Sermon Outline On John 8:2-11Â (NRSV)
Early in the morning he came again to the temple. All the people came to him and he sat down and began to teach them. The scribes and the Pharisees brought a woman who had been caught in adultery; and making her stand before all of them, they said to him, “Teacher, this woman was caught in the very act of committing adultery. Now in the law Moses commanded us to stone such women. Now what do you say?” They said this to test him, so that they might have some charge to bring against him. Jesus bent down and wrote with his finger on the ground. When they kept on questioning him, he straightened up and said to them, “Let anyone among you who is without sin be the first to throw a stone at her.” And once again he bent down and wrote on the ground. When they heard it, they went away, one by one, beginning with the elders; and Jesus was left alone with the woman standing before him. Jesus straightened up and said to her, “Woman, where are they? Has no one condemned you?” She said, “No one, sir.” And Jesus said, “Neither do I condemn you. Go your way, and from now on do not sin again.”
In today’s scripture lesson, Jesus says those very words to the scribes and Pharisees. We could talk about the sins of these church leaders. We could talk about the grace of Jesus in this circumstance. We could talk about the unique nature of these verses in John’s gospel. We could talk about the law and what is missing in the accusations of the Pharisees. We could talk about the sin of the woman brought before Jesus. We could talk about how the whole episode was a trap for Jesus.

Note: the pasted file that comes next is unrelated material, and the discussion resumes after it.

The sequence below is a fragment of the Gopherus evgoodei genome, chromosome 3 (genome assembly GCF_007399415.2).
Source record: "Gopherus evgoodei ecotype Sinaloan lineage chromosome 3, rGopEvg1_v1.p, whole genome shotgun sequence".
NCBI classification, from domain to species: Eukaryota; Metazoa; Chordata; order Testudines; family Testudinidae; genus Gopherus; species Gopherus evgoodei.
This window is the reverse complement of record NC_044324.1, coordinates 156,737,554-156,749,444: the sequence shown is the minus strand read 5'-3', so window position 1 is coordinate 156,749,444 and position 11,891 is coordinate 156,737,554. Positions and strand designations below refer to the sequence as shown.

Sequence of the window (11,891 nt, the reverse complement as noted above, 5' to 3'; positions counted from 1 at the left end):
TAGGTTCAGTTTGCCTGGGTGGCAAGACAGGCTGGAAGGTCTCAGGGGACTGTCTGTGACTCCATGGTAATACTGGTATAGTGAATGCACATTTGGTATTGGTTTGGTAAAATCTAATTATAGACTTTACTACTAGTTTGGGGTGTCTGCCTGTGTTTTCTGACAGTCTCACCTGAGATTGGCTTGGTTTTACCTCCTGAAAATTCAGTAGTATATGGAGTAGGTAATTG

We could talk about many aspects of this account found only in John’s gospel, but none of that is for today. This passage came to my mind this week strictly because of its closing line. “From now on do not sin again.” (NRSV) “Go and leave your life of sin.” (NIV) “Go and sin no more.” (KJV) Jesus could have said, “Go and do your best to never sin.” He could have said, “Go and keep the sin to a minimum.” But Jesus said, “Do not sin again–sin no more.” There is no doubt that Jesus took sin seriously.
The following story was written in “The Whittenburg Door,” in July of 1988. The author wrote:
I live in a small, rural community. There are lots of cattle ranches around here and, every once in a while, a cow wanders off and gets lost. It’s a big deal because if you happen to hit (as in “drive into”) a lost cow, it’s your fault and you have to pay the rancher for his cow. (That is part of the rural culture — we have to worry about nuclear destruction and runaway cows.) Ask a rancher how a cow gets lost, and chances are he will reply, “Well, the cow starts nibbling on a tuft of green grass, and when it finishes, it looks ahead to the next tuft of green grass, and when it finishes, it looks ahead to the next tuft of green grass and starts nibbling on that one, and then it nibbles on a tuft of grass right next to a hole in the fence. It then sees another tuft of green grass on the other side of the fence, so it nibbles on that one and then goes on to the next tuft. The next thing you know, the cow has nibbled itself into being lost.”
Now I don’t know if that is really how it works with cows, but I do know that is exactly how it happens with sin. Jesus knew the deceptive, spiraling nature of sin, and he took it seriously. How seriously?
“IF you right eye causes you to sin, gouge it out…” Matt. 5:29
“If you right had cause you to sin, cut it off…” Matt. 5:30
“If your hand or your foot causes you to sin cut it off…” Matt 18:8
If you cause someone to sin,
it would be better for you if a large millstone
was tied around your neck
and you were thrown into the sea. Luke 17:2, Matt. 18:6-7
Jesus was serious when it came to sin. As a matter of fact Jesus came to earth, God with us, and died on a cruel cross for our sin.